>Thanks, I think I understand better. So the markings indicate more of how it should sound, not the exact bow stroke that should be used?
>I still don't really get what the difference between stacatto and martele is, though. Bow indicate that the strokes should be separated, right? So, is martele just more accented?
Staccato is an unfortunate word because it is both a musical term and at least later a technical term as well. For the rpesent just se eit as a musical term and accept that it means to make a space between notes. Then you have to decide what kind oif tehcnique you are going to use. Stoppiong the bow and then restrating it may have varying degreees of attack on the new notes depending on the speed or `dig` you choose to us eon the new note. Martele does not have to be @particlarly strong and can be done in various parts of the bow and using differnet bow lengths. You might use a quarter or a half and there is somethign called a whole bow martele too but this is just a little more importnat in the practice rookm than on stage it is very difficult to control.
There are two kinds of martele: slow and fast. In the form one pinces the stic with the finger sthen draw the bow rapidly . this gove an attack tehn the body of the note has ery little substance. The bow is virtually floating across the top of the string. In slow martele the same attack is used, released as the stroke begins but the storke itslef is slow so that the body of the note has substancee. One should be awrae of the existence and diference between these two types of martele.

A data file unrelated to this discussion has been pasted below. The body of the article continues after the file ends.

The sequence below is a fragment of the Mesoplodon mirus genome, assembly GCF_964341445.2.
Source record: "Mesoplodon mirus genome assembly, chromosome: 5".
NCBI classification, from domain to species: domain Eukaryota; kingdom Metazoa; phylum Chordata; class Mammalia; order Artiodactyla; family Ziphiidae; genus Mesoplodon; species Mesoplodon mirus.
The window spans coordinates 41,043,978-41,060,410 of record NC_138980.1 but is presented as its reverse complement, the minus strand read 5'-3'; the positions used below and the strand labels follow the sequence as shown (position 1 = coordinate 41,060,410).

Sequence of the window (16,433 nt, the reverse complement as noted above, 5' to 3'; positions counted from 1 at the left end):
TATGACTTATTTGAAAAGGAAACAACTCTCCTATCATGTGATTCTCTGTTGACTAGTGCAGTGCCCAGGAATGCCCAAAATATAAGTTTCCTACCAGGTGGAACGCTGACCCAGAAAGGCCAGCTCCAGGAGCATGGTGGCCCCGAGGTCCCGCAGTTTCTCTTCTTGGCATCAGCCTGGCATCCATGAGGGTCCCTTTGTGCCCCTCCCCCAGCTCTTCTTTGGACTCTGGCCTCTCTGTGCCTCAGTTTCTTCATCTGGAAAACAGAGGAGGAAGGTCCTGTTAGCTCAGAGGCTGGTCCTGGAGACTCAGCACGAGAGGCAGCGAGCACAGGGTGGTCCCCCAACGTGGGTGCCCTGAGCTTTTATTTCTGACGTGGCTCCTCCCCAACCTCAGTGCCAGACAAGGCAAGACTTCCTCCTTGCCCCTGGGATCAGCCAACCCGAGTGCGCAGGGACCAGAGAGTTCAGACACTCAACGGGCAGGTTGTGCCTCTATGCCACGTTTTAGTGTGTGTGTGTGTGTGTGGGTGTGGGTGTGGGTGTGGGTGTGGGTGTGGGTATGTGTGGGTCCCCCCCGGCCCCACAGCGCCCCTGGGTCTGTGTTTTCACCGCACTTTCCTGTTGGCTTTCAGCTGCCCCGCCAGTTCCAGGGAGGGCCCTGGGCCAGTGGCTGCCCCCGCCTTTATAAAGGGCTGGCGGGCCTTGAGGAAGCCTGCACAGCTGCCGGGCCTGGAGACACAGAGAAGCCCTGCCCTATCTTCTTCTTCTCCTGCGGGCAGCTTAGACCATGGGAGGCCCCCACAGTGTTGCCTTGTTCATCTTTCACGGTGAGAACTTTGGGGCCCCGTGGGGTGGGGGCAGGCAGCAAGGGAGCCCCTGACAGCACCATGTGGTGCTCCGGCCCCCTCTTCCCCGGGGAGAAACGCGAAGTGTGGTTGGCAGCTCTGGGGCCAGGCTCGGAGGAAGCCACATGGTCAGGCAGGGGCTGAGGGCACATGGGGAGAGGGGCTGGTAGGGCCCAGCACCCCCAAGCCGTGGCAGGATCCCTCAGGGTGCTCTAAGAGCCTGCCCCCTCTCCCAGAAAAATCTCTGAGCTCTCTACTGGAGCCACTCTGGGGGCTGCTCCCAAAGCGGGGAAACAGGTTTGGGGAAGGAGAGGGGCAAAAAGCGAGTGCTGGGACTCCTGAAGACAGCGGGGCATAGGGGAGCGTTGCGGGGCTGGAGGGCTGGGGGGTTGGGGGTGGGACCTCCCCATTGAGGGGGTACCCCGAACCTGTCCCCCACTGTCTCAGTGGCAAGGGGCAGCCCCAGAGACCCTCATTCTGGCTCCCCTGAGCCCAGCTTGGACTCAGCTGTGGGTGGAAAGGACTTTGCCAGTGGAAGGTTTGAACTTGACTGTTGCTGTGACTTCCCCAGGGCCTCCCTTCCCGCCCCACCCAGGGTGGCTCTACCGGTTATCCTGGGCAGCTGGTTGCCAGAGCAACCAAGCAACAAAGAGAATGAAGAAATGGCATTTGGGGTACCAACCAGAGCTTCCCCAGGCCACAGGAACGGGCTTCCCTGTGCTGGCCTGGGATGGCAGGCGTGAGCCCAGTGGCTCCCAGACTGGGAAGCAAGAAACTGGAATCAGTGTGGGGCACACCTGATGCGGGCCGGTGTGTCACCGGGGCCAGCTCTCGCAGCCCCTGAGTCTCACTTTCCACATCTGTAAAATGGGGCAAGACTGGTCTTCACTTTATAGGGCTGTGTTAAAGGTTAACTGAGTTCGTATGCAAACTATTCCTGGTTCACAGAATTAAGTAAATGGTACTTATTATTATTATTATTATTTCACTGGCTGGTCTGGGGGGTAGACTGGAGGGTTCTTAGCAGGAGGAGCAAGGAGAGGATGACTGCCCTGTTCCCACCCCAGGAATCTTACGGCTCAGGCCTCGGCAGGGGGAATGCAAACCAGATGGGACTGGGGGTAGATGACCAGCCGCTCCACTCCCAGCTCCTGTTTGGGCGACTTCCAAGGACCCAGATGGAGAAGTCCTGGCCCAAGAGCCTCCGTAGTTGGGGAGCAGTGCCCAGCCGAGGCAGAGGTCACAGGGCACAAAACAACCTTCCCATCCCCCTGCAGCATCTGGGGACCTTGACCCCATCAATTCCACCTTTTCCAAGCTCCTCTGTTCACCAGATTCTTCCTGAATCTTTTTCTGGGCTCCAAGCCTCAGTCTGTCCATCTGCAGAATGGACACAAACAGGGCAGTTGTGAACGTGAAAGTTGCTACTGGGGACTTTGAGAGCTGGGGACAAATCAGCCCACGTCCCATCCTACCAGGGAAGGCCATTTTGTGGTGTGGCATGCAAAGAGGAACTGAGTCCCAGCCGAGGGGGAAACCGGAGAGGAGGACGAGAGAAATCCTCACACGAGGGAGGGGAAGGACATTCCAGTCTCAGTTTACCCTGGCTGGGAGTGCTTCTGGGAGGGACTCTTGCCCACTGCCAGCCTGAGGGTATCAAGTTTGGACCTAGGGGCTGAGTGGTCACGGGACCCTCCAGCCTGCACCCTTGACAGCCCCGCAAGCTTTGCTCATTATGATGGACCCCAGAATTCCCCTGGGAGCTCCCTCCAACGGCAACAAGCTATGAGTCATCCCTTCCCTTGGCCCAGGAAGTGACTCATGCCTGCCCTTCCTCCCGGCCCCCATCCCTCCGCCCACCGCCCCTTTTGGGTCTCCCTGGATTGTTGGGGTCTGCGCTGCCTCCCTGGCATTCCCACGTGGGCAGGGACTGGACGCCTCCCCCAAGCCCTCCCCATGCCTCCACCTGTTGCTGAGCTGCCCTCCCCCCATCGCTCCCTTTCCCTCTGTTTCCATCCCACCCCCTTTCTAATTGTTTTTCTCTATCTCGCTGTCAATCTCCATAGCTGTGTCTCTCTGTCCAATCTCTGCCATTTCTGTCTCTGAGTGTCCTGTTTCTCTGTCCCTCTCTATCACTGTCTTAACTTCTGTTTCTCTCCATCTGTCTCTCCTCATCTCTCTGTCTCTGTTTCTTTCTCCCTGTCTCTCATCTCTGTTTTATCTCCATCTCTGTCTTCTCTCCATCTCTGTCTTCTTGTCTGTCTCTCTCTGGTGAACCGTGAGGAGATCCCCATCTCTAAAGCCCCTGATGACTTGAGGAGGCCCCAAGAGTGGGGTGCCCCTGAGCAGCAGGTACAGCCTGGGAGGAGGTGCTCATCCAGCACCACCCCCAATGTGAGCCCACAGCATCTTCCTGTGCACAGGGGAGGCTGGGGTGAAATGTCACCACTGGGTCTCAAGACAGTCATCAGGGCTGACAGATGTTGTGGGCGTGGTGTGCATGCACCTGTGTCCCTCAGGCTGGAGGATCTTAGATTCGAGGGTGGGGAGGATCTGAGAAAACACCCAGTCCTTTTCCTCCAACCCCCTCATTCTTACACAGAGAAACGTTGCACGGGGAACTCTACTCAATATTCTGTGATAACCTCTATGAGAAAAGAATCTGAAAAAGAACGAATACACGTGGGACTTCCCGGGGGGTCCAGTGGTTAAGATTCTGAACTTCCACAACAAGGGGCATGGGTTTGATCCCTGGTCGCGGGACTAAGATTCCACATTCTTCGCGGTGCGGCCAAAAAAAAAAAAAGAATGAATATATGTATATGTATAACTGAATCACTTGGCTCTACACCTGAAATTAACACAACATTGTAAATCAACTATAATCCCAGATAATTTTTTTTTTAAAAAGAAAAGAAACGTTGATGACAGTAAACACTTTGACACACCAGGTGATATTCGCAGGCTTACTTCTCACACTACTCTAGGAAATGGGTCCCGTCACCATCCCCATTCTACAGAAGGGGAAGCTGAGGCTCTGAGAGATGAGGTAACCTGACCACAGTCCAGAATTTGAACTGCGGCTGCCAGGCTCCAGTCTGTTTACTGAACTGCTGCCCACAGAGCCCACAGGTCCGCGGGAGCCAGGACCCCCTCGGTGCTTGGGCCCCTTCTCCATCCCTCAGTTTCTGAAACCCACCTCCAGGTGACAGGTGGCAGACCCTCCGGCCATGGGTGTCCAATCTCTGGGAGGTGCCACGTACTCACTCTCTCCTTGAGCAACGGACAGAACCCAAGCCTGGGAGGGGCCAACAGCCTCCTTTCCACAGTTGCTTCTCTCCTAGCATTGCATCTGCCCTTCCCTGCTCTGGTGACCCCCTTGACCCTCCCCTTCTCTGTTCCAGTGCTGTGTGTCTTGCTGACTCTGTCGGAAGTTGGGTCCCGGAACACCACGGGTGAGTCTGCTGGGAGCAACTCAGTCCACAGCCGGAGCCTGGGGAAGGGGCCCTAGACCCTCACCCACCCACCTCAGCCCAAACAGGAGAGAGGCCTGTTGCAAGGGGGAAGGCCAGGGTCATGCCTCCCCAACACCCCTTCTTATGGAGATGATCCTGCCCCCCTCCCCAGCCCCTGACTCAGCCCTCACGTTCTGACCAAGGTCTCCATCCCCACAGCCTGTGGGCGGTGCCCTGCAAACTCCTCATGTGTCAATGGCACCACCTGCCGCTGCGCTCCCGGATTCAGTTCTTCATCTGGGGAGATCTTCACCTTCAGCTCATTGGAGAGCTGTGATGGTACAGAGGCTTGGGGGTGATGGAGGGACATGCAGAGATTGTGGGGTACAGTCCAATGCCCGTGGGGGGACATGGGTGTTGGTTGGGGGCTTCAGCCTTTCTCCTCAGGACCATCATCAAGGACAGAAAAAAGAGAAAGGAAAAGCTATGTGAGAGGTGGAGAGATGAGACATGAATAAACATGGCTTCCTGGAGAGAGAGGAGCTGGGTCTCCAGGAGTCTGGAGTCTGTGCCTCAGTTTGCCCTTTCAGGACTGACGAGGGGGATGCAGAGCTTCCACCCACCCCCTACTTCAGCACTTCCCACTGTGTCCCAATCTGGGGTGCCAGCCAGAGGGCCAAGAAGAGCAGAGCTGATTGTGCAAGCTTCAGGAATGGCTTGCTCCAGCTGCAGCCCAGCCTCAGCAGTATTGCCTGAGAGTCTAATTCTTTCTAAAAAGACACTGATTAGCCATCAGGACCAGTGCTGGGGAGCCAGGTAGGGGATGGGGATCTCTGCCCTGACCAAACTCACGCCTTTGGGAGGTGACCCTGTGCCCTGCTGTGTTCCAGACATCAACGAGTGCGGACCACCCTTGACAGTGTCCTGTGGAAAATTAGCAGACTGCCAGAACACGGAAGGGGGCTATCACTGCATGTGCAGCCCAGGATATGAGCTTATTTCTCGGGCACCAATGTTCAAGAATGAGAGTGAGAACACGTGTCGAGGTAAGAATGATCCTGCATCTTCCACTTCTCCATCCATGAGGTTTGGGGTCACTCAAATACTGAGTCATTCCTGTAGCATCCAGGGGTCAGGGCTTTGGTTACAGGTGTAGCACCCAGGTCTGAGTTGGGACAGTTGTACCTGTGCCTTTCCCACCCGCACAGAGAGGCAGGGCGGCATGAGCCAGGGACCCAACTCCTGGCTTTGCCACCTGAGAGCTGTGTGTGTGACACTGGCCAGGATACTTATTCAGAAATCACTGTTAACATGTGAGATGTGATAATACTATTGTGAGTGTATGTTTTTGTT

From Emily GrossmanBuri, that comment about the whole-bow martele really made my day. I've been wondering and waiting for that occasion when I would have to pull out that technique on a song, it tortured me so in college. So, now you're saying this tormenter can be kept hidden in the practice room, that I don't have to share it with the public? Instead, I will meet regularly with Martele-Abusers-Anonymous and work out my issues while maintaining my dignity.
Posted on November 5, 2004 at 07:35 AM
From Stephen BrivatiI"m Buri. I"m a martaholic.
Posted on November 5, 2004 at 09:30 AM
Hear more from the world's top violinists in The Violinist.com Interviews: Volume 1, which includes our exclusive conversations with Joshua Bell, Sarah Chang, and David Garrett, and others, as well as a foreword by Hilary Hahn.
Please consider supporting Violinist.com by becoming a sponsor, and reaching our dedicated community of violin professionals, students and fans!